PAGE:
General Information About Gastrointestinal Carcinoid Tumors
A gastrointestinal carcinoid tumor is cancer that forms in the lining of the gastrointestinal tract.
The gastrointestinal tract includes the stomach, small intestine, and large intestine. These organs are part of the digestive system, which processes nutrients (vitamins, minerals, carbohydrates, fats, proteins, and water) in foods that are eaten and helps pass waste material out of the body. Gastrointestinal carcinoidtumors develop from a certain type of hormone-making cell in the lining of the gastrointestinal tract. These cells produce hormones that help regulate digestive juices and the muscles used in moving food through the stomach and intestines. A gastrointestinal carcinoid tumor may also produce hormones. Carcinoid tumors that start in the rectum (the last several inches of the large intestine) usually do not produce hormones.
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Gastrointestinal carcinoid tumors grow slowly. Most of them occur in the appendix (an organ attached to the large intestine), small intestine, and rectum. It is common for more than one tumor to develop in the small intestine. Having a carcinoid tumor increases a person's chance of getting other cancers in the digestive system, either at the same time or later.
Health history can affect the risk of developing gastrointestinal carcinoid tumors.
Risk factors include the following:
Having a family history of multiple endocrine neoplasia type 1 (MEN1) syndrome.
Having certain conditions that affect the stomach's ability to produce stomach acid, such as atrophic gastritis, pernicious anemia, or Zollinger-Ellison syndrome.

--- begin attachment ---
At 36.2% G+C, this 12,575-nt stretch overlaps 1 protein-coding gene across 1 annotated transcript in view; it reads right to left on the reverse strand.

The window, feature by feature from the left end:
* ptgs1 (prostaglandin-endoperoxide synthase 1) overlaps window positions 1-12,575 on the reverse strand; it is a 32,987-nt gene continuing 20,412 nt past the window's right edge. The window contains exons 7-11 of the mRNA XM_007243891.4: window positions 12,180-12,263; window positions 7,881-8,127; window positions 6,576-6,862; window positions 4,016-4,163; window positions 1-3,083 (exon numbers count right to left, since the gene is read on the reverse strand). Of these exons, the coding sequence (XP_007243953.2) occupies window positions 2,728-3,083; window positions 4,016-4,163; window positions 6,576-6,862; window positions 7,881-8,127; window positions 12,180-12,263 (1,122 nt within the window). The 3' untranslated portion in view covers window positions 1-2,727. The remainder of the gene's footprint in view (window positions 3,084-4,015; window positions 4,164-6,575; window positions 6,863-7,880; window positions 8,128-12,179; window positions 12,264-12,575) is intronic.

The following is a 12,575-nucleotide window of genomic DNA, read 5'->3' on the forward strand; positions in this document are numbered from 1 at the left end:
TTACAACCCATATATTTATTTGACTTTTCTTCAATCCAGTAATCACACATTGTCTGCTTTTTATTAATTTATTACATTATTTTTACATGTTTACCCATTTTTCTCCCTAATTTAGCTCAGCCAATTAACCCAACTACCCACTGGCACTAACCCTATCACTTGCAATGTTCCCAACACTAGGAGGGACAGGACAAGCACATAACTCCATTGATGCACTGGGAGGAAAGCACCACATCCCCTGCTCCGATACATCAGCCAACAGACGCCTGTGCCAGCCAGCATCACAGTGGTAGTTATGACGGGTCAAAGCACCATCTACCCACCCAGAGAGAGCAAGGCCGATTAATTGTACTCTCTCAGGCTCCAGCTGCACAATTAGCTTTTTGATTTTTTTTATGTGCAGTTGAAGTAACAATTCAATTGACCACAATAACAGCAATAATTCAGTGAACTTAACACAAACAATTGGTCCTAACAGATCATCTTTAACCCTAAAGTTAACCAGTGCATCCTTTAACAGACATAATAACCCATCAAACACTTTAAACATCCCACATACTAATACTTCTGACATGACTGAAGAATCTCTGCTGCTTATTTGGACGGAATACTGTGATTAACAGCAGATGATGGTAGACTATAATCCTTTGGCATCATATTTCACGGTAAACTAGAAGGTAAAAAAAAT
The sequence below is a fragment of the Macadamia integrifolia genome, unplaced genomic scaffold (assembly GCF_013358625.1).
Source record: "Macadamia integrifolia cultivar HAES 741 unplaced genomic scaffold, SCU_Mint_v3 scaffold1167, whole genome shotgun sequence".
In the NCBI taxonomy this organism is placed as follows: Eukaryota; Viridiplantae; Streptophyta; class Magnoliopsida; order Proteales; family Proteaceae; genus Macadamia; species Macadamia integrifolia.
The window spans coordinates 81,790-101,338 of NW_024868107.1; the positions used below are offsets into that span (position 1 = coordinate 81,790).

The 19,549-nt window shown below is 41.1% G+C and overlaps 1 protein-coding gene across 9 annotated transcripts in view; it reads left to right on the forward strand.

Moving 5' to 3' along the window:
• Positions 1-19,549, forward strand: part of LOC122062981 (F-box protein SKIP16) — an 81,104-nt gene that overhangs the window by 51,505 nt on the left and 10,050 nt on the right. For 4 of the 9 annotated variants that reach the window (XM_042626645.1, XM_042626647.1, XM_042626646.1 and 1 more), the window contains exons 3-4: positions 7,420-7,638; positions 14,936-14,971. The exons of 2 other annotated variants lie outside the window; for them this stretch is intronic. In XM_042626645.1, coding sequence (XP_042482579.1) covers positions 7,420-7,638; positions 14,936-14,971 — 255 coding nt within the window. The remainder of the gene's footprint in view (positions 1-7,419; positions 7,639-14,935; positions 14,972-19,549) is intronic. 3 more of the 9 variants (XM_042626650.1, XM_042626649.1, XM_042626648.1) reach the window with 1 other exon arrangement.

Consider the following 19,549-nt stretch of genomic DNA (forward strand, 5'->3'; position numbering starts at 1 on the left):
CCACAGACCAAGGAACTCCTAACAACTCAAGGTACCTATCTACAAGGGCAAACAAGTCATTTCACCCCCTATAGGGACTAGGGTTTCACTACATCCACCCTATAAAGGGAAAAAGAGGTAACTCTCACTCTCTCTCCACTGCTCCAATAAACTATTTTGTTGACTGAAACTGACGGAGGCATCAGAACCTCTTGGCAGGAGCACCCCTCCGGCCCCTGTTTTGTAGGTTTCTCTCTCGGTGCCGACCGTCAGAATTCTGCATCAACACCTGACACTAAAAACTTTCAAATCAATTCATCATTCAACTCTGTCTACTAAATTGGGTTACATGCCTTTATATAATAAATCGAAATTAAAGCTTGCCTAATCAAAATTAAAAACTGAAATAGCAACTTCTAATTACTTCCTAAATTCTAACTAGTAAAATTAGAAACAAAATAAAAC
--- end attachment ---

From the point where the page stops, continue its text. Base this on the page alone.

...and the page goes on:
A gastrointestinal carcinoid tumor often has no signs in its early stages. Carcinoid syndrome may occur if the tumor spreads to the liver or other parts of the body.
The hormones produced by gastrointestinal carcinoid tumors are usually destroyed by blood and liverenzymes. If the tumor has spread to the liver, however, high amounts of these hormones may remain in the body and cause the following group of symptoms, called carcinoid syndrome:
Redness or a feeling of warmth in the face and neck.
These symptoms and others may be caused by gastrointestinal carcinoid tumors or by other conditions. A doctor should be consulted if any of these symptoms occur.
Tests that examine the blood and urine are used to detect (find) and diagnose gastrointestinal carcinoid tumors.
The following tests and procedures may be used:
Complete blood count: A procedure in which a sample of blood is drawn and checked for the following:
The number of red blood cells, white blood cells, and platelets.
The amount of hemoglobin (the protein that carries oxygen) in the red blood cells.
The portion of the sample made up of red blood cells.
Physical exam and history: An exam of the body to check general signs of health, including checking for signs of disease, such as lumps or anything else that seems unusual. A history of the patient's health habits and past illnesses and treatments will also be taken.
Blood chemistry studies: A procedure in which a blood sample is checked to measure the amounts of certain substances, such as hormones, released into the blood by organs and tissues in the body. An unusual (higher or lower than normal) amount of a substance can be a sign of disease in the organ or tissue that produces it. The blood sample is checked to see if it contains a hormone produced by carcinoid tumors. This test is used to help diagnose carcinoid syndrome.
Twenty-four-hour urine test: A test in which a urine sample is checked to measure the amounts of certain substances, such as hormones. An unusual (higher or lower than normal) amount of a substance can be a sign of disease in the organ or tissue that produces it. The urine sample is checked to see if it contains a hormone produced by carcinoid tumors. This test is used to help diagnose carcinoid syndrome.